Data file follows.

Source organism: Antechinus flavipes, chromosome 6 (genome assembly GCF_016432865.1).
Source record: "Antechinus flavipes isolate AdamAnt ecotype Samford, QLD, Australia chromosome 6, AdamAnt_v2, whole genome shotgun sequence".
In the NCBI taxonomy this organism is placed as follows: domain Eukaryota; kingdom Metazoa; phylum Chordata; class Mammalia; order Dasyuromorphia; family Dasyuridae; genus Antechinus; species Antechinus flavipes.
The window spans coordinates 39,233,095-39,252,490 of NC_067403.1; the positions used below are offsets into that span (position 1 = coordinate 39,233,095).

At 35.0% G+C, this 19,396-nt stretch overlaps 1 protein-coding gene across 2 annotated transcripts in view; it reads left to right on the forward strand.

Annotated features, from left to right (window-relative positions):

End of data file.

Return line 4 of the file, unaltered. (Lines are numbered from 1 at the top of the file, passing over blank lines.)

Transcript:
The window spans coordinates 39,233,095-39,252,490 of NC_067403.1; the positions used below are offsets into that span (position 1 = coordinate 39,233,095).